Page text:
But another reason I like Sony’s ANC so much is because you can pump in some of the ambient sound around you… So its kind of like having open back headphones and this feature is great for safety if you’re walking around in the city. But the trick thing about ambient mode is that its just not blindly pumping in all of the ambient sound around you, its still selective of what it lets in. So if you’re walking around in the city and if theres a random bang, or a siren the headphones will automatically block everything out again. So you don’t have to worry about jump scares or going deaf. Where as with Bose, you can only set your active noise cancellation to High, Low, or off.

When it comes to sound quality, both of these headphones are meant for easy listening. The Bose QC35’s sound signature puts and emphasis on the mids and vocals, but I feel the bass leaves something to be desired. I feel that the Bose can sometimes sound a little bright and if the vocals really get going then they can over power the rest of the song. But my biggest problem with the Bose QC35’s is that the bass bottoms out half of the time. Where as the bass on the Sony 1000XM3 can get significantly deeper and is cleaner than the bass on the both the 1000XM2 and Bose QC35. You’re not going to get bass head levels of bass on the 1000XM3 where your head is just rattling all of the time, but the cleaner bass on the M3’s does make listening to music with the M3’s more enjoyable. And through Sony’s headphones app you can also adjust the EQ of the M3’s so you can make them sound how ever you want depending on the type of music you listen too. Which is something you cant do with the Bose unless you use a third part app. 

And when it comes to controlling your music playback on either of these headphones things are also very different. The Bose QC35’s have a set of physical buttons on the back of the right ear cup. They’re easy to use, easy to find, and easy to tell apart. Besides me wanting them to have a little more tactile feedback, they’re perfectly fine. The Sony’s on the other hand have a touch pad on their right cup. You double tap to play of pause your music, swipe up or down to adjust your volume, and swipe front or back to skip or go back a track. And after you get used to them, the touch controls on the Sony 1000XM3’s are very easy to use. Since Sony’s touchpad is so accurate, im in different when it comes to choosing between either of the control methods  found on these headphones. They both work just fine. But the thing Sony’s touch pad has over Bose is quick attention… if you fully cover the touch pad the headphones will pause your music and pump in all of the ambient sound so you can talk to someone without having to take of your headphones off.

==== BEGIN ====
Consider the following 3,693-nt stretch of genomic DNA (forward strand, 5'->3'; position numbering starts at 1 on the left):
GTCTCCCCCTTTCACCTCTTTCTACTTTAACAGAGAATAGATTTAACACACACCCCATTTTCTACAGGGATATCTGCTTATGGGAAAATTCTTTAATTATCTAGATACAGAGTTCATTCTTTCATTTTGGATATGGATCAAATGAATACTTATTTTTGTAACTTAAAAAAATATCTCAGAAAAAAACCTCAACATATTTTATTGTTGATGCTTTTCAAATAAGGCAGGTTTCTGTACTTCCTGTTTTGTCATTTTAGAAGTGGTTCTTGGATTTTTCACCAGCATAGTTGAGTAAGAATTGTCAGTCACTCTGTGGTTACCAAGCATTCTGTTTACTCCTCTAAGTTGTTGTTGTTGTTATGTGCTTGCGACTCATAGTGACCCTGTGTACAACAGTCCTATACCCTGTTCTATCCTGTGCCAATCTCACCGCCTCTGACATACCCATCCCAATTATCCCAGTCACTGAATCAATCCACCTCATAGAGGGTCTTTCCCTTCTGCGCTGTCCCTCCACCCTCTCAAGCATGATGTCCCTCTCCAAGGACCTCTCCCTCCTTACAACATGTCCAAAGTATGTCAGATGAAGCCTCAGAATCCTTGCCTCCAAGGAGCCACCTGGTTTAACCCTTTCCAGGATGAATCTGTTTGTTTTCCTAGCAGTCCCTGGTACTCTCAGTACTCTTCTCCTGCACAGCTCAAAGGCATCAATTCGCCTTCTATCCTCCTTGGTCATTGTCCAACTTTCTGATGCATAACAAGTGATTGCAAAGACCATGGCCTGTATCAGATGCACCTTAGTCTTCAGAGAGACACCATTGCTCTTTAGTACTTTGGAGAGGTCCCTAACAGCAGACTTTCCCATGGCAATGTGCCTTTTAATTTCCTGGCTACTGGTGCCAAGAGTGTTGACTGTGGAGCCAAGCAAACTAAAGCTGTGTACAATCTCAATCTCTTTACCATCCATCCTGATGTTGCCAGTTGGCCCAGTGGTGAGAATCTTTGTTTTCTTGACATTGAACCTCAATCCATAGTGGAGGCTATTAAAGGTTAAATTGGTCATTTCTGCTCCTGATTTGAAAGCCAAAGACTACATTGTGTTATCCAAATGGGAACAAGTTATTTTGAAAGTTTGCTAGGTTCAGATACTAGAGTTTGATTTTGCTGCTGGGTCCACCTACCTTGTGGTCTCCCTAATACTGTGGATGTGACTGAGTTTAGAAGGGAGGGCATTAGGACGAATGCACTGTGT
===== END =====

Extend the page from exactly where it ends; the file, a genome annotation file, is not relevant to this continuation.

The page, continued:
But one thing that I hate about both of these headphones is their lack of a dedicated google assistant button. Both of these headphones have google assistant integration and the Bose even has Alexa integration. But in order to use this feature you do have to sacrifice either of these headphone’s extra physical button that would other wise be used to manually cycle through your ANC settings like this

And not having this functionality can get pretty annoying cause I switch from ANC to Ambient sound mode with the M3’s on a regular basis. Now I'm fully aware that if you press and hold on either of these headphones you can summon your voice assistant. But pressing, and holding, and then talking isn’t as efficient as having a dedicated button where you just press and talk like this… 

So what im getting at is, I do like that both of these headphones have google assistant integration but I wish these headphones had an extra physical button so that we don’t have to sacrifice the manual Noise cancelation setting button. Cause having to open the app on your phone every time you want to cycle between your noise cancelation settings can get pretty annoying. 

And finally, I don’t usually do this in a versus video but heres the microphone test. And the microphone on the Sony 1000XM3 does sound better than the microphone found on the Bose QC35 series 2…

Cause the microphone on the Bose QC35 series 2 does have a considerable amount of static so I wouldn’t recommend taking phone calls with these headphones. 

So for the time being, I think its safe to say that the New Sony WH-1000XM3 are currently the best Active Noise Cancelling headphones on the market right now. Just like the 1000XM2’s from last year… the 1000XM3 out right out perform the Bose QC35 Series 2 when it comes to battery life, features, sound quality, and active noise cancelation performance. But more importantly the 1000XM3’s improved where the 1000XM2’s fell short. And as a result the Fit and build quality of the 1000XM3’s is finally on par of that of the Bose QC35’s. The only reason I would pick up the Bose QC35 now is cause you need the more spacious ear cups, multi device connectivity is a must for you, you really want that Alexa integration, or just plain looks. But for me, the Sony WH-1000XM3’s are going to be my daily drivers from now on.  Now remember, if you want to learn more about either of these headphones then please watch their full reviews.